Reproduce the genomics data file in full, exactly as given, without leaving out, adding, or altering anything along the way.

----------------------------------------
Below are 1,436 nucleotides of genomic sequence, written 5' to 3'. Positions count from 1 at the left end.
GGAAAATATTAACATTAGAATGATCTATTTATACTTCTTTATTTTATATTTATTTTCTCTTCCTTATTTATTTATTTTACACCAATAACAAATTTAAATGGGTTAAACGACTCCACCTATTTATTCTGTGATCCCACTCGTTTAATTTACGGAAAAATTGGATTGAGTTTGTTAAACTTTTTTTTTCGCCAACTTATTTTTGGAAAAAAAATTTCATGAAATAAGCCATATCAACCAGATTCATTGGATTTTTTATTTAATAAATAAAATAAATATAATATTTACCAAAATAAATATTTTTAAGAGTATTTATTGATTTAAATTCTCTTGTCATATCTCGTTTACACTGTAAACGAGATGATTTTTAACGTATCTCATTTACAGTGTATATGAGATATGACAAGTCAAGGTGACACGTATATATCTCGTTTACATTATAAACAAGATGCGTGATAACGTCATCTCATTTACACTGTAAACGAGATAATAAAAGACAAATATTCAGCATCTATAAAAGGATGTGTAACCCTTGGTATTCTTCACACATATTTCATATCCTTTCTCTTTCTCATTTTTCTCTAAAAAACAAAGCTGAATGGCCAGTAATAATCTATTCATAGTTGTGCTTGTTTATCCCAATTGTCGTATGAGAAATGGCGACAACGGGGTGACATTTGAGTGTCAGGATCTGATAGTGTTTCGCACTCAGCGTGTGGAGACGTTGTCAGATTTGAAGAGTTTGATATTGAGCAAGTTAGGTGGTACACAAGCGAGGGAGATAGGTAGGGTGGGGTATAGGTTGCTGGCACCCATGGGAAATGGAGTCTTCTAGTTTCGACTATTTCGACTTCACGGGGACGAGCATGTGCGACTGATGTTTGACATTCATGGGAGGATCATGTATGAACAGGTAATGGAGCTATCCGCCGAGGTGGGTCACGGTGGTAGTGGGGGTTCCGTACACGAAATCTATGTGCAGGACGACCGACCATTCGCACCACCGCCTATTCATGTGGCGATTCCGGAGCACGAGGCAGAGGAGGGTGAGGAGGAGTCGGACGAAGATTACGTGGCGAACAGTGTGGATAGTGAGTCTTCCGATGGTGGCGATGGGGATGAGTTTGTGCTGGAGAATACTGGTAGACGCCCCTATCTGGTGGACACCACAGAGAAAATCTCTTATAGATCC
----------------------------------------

Below are 1,436 nucleotides of genomic sequence, written 5' to 3'. Positions count from 1 at the left end.
GGAAAATATTAACATTAGAATGATCTATTTATACTTCTTTATTTTATATTTATTTTCTCTTCCTTATTTATTTATTTTACACCAATAACAAATTTAAATGGGTTAAACGACTCCACCTATTTATTCTGTGATCCCACTCGTTTAATTTACGGAAAAATTGGATTGAGTTTGTTAAACTTTTTTTTTCGCCAACTTATTTTTGGAAAAAAAATTTCATGAAATAAGCCATATCAACCAGATTCATTGGATTTTTTATTTAATAAATAAAATAAATATAATATTTACCAAAATAAATATTTTTAAGAGTATTTATTGATTTAAATTCTCTTGTCATATCTCGTTTACACTGTAAACGAGATGATTTTTAACGTATCTCATTTACAGTGTATATGAGATATGACAAGTCAAGGTGACACGTATATATCTCGTTTACATTATAAACAAGATGCGTGATAACGTCATCTCATTTACACTGTAAACGAGATAATAAAAGACAAATATTCAGCATCTATAAAAGGATGTGTAACCCTTGGTATTCTTCACACATATTTCATATCCTTTCTCTTTCTCATTTTTCTCTAAAAAACAAAGCTGAATGGCCAGTAATAATCTATTCATAGTTGTGCTTGTTTATCCCAATTGTCGTATGAGAAATGGCGACAACGGGGTGACATTTGAGTGTCAGGATCTGATAGTGTTTCGCACTCAGCGTGTGGAGACGTTGTCAGATTTGAAGAGTTTGATATTGAGCAAGTTAGGTGGTACACAAGCGAGGGAGATAGGTAGGGTGGGGTATAGGTTGCTGGCACCCATGGGAAATGGAGTCTTCTAGTTTCGACTATTTCGACTTCACGGGGACGAGCATGTGCGACTGATGTTTGACATTCATGGGAGGATCATGTATGAACAGGTAATGGAGCTATCCGCCGAGGTGGGTCACGGTGGTAGTGGGGGTTCCGTACACGAAATCTATGTGCAGGACGACCGACCATTCGCACCACCGCCTATTCATGTGGCGATTCCGGAGCACGAGGCAGAGGAGGGTGAGGAGGAGTCGGACGAAGATTACGTGGCGAACAGTGTGGATAGTGAGTCTTCCGATGGTGGCGATGGGGATGAGTTTGTGCTGGAGAATACTGGTAGACGCCCCTATCTGGTGGACACCACAGAGAAAATCTCTTATAGATCC